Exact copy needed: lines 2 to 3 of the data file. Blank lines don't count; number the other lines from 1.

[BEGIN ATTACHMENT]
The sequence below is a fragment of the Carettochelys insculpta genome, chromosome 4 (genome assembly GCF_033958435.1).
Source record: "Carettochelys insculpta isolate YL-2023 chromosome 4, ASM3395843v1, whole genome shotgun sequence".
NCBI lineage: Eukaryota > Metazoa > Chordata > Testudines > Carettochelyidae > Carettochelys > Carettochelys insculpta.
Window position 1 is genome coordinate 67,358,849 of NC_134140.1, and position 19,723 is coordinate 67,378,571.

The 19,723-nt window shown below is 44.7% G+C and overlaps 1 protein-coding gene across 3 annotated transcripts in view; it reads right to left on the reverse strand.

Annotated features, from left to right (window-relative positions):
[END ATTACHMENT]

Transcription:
Source record: "Carettochelys insculpta isolate YL-2023 chromosome 4, ASM3395843v1, whole genome shotgun sequence".
NCBI lineage: Eukaryota > Metazoa > Chordata > Testudines > Carettochelyidae > Carettochelys > Carettochelys insculpta.